Single parents need to shoulder the responsiblity for their children on their own. In the past decades, the number of single parents has grown considerably, most of them women. There are around 160'000 single-parent families in Switzerland. Many single parents have gone through a tough divorce or have had to come to terms with their partner’s death. It takes time to settle into the new situation. What is more, single parents are juggling the roles of breadwinner, parent and housekeeper – which can be very hard to manage.
The biggest issue for most single parents is work-life balance. Single parents are at greater risk for poverty than other families. Even so, most of them manage – because they are energetic and resourceful when it comes to organising help from neighbours, friends and relatives.
Single parents should be careful to spend enough time with their children and also find time for themselves. «eifam», the association for single-parent families in the Basel region, organises regular Sunday brunches and other events. At these informal get-togethers, single parents can meet friends and talk about their worries, while the children can run about and play. You can find the dates online. Similar associations for single parent families can be found in the other cantons of Northwestern Switzerland.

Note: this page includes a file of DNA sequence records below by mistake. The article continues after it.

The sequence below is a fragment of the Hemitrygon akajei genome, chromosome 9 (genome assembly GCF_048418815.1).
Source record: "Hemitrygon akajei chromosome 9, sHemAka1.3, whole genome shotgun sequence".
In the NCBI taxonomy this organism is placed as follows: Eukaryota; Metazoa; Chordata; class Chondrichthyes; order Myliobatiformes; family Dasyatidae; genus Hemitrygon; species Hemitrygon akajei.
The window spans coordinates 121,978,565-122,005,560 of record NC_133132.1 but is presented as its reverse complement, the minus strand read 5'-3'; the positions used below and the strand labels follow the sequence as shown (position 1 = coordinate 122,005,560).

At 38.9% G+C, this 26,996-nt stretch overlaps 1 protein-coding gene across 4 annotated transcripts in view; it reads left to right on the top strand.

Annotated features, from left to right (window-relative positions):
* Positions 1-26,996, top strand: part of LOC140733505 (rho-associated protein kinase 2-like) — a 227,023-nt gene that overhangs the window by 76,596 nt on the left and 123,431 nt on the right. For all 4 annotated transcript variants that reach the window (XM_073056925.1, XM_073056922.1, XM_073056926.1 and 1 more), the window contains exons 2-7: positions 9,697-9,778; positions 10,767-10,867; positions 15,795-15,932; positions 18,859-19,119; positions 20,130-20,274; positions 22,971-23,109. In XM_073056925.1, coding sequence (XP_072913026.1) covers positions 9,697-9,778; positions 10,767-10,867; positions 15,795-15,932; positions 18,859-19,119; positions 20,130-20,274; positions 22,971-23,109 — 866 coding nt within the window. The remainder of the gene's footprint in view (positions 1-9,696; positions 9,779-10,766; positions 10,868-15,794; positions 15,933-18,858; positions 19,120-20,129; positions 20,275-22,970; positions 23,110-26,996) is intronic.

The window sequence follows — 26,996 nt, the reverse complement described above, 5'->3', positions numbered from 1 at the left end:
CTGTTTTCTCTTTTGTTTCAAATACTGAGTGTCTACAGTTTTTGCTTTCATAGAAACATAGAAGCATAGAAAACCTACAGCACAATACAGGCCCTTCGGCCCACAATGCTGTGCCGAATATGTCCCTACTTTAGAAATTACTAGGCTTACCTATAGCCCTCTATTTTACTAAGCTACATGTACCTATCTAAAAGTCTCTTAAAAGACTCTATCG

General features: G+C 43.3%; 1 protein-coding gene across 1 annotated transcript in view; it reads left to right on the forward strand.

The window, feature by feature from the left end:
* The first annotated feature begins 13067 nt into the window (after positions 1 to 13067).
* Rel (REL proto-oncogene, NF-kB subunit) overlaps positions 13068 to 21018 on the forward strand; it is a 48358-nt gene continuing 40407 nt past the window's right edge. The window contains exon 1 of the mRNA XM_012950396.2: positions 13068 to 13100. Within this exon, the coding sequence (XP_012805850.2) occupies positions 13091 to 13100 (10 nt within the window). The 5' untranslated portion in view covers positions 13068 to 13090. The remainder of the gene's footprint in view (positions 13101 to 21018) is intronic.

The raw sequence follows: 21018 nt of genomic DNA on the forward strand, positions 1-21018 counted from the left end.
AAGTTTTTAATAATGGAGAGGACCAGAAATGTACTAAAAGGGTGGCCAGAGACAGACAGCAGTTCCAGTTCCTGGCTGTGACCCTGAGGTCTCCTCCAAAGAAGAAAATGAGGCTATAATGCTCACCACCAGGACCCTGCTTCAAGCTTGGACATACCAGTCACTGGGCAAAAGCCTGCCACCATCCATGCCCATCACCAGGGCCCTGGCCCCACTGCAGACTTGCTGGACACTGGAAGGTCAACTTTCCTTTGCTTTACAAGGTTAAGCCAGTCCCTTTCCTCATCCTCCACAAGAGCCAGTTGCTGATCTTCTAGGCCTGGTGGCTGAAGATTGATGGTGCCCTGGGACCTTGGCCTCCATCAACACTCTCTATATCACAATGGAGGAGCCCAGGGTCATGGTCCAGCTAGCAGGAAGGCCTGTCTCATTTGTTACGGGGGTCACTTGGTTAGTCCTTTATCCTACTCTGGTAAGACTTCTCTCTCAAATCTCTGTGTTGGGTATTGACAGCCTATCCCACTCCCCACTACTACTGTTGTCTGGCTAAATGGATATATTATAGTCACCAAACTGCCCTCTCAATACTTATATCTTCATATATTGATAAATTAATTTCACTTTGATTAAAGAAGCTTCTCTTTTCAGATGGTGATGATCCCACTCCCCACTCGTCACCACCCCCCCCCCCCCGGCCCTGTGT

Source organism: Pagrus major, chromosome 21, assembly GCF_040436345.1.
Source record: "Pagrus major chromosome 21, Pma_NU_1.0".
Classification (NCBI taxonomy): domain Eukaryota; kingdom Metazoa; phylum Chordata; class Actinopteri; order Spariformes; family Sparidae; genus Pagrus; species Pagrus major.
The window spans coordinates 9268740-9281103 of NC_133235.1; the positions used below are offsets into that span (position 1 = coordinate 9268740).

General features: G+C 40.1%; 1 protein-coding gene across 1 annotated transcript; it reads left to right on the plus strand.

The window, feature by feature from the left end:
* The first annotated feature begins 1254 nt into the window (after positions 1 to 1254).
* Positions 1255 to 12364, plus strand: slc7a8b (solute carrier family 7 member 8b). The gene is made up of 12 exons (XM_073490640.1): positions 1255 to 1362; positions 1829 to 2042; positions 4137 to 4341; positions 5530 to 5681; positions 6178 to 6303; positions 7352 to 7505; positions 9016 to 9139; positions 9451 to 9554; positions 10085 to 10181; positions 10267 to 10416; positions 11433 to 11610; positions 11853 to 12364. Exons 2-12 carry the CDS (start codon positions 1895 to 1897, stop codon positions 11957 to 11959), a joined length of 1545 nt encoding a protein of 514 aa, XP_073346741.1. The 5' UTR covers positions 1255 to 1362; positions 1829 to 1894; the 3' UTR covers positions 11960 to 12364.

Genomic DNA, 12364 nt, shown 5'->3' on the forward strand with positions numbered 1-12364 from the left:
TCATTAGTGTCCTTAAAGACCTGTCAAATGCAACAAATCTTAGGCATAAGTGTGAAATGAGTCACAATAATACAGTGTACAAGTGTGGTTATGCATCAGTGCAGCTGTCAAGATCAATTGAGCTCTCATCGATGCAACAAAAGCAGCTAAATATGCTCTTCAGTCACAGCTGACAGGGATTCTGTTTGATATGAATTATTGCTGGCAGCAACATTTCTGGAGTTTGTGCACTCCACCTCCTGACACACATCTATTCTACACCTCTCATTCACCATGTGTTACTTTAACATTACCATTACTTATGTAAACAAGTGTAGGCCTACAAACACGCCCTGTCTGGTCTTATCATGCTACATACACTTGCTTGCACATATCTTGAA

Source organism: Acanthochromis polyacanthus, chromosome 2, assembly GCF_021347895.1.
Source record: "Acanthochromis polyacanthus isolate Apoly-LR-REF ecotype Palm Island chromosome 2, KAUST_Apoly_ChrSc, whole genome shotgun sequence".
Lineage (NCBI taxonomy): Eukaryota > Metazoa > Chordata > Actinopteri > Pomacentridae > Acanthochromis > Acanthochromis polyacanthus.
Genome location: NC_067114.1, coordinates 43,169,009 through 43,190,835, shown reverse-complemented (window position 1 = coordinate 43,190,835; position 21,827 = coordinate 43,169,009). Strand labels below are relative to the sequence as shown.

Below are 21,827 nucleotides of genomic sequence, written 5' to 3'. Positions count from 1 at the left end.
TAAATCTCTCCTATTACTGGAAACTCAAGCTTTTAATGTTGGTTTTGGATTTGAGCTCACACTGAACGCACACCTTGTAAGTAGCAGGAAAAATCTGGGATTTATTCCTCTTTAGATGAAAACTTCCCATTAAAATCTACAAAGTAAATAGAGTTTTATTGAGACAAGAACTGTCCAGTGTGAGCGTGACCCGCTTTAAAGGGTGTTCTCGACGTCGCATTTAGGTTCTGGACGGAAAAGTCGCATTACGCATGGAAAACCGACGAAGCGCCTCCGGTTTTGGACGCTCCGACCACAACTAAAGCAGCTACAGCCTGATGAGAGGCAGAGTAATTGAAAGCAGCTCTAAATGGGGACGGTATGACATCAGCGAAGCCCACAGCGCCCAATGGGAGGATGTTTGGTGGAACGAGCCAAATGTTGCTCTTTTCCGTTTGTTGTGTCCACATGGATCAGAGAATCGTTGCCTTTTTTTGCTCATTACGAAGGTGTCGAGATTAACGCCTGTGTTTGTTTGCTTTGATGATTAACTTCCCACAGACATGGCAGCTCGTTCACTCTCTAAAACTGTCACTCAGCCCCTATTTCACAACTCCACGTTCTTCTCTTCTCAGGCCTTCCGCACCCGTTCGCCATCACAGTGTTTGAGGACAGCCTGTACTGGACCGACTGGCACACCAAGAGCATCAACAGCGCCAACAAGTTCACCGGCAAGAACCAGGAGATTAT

When parents separate or get divorced, it is common for one parent to get custody, while the other gets visiting rights. These visits can provide some space and free time for the main carer. But they can also be stressful, especially if the parents are still arguing or even fighting in court. A counsellor or mediator can help you negotiate visiting times. In extremely difficult situations, or if the other parent is unable to care for the child, parents can make use of accompanied visiting days (Begleitete Besuchstage).
Addresses and links
„Allein erziehen- so schaff ich's!: Kinder, Rechtliches, Existenz sichern“
by Ruth Eigenmann, Beobachter Buchverlag, 2005.